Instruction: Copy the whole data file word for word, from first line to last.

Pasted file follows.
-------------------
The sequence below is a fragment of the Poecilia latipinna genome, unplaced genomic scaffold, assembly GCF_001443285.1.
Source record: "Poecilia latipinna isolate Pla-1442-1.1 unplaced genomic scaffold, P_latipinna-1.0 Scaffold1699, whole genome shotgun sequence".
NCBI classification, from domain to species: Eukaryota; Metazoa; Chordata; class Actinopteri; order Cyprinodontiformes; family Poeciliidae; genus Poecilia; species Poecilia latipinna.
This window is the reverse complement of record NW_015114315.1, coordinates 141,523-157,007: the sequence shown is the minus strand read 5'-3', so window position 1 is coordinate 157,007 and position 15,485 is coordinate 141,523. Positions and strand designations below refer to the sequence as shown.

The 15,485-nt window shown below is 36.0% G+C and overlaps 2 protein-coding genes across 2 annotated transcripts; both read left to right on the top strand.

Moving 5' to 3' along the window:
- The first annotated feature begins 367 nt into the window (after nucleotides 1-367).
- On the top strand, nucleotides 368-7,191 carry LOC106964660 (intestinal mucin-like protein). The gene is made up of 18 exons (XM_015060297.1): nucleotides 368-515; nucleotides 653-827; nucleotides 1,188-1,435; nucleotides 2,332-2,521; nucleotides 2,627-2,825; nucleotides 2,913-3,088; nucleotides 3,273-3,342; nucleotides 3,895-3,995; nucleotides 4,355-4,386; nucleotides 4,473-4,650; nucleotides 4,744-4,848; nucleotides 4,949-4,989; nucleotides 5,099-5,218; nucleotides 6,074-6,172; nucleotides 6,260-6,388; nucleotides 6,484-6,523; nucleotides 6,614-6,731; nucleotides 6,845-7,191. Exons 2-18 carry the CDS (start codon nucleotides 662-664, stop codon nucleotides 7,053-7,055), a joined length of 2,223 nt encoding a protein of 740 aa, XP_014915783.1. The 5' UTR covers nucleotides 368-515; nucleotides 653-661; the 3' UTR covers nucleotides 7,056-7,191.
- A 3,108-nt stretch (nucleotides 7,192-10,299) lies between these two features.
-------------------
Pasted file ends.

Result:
The sequence below is a fragment of the Poecilia latipinna genome, unplaced genomic scaffold, assembly GCF_001443285.1.
Source record: "Poecilia latipinna isolate Pla-1442-1.1 unplaced genomic scaffold, P_latipinna-1.0 Scaffold1699, whole genome shotgun sequence".
NCBI classification, from domain to species: Eukaryota; Metazoa; Chordata; class Actinopteri; order Cyprinodontiformes; family Poeciliidae; genus Poecilia; species Poecilia latipinna.
This window is the reverse complement of record NW_015114315.1, coordinates 141,523-157,007: the sequence shown is the minus strand read 5'-3', so window position 1 is coordinate 157,007 and position 15,485 is coordinate 141,523. Positions and strand designations below refer to the sequence as shown.

The 15,485-nt window shown below is 36.0% G+C and overlaps 2 protein-coding genes across 2 annotated transcripts; both read left to right on the top strand.

Moving 5' to 3' along the window:
- The first annotated feature begins 367 nt into the window (after nucleotides 1-367).
- On the top strand, nucleotides 368-7,191 carry LOC106964660 (intestinal mucin-like protein). The gene is made up of 18 exons (XM_015060297.1): nucleotides 368-515; nucleotides 653-827; nucleotides 1,188-1,435; nucleotides 2,332-2,521; nucleotides 2,627-2,825; nucleotides 2,913-3,088; nucleotides 3,273-3,342; nucleotides 3,895-3,995; nucleotides 4,355-4,386; nucleotides 4,473-4,650; nucleotides 4,744-4,848; nucleotides 4,949-4,989; nucleotides 5,099-5,218; nucleotides 6,074-6,172; nucleotides 6,260-6,388; nucleotides 6,484-6,523; nucleotides 6,614-6,731; nucleotides 6,845-7,191. Exons 2-18 carry the CDS (start codon nucleotides 662-664, stop codon nucleotides 7,053-7,055), a joined length of 2,223 nt encoding a protein of 740 aa, XP_014915783.1. The 5' UTR covers nucleotides 368-515; nucleotides 653-661; the 3' UTR covers nucleotides 7,056-7,191.
- A 3,108-nt stretch (nucleotides 7,192-10,299) lies between these two features.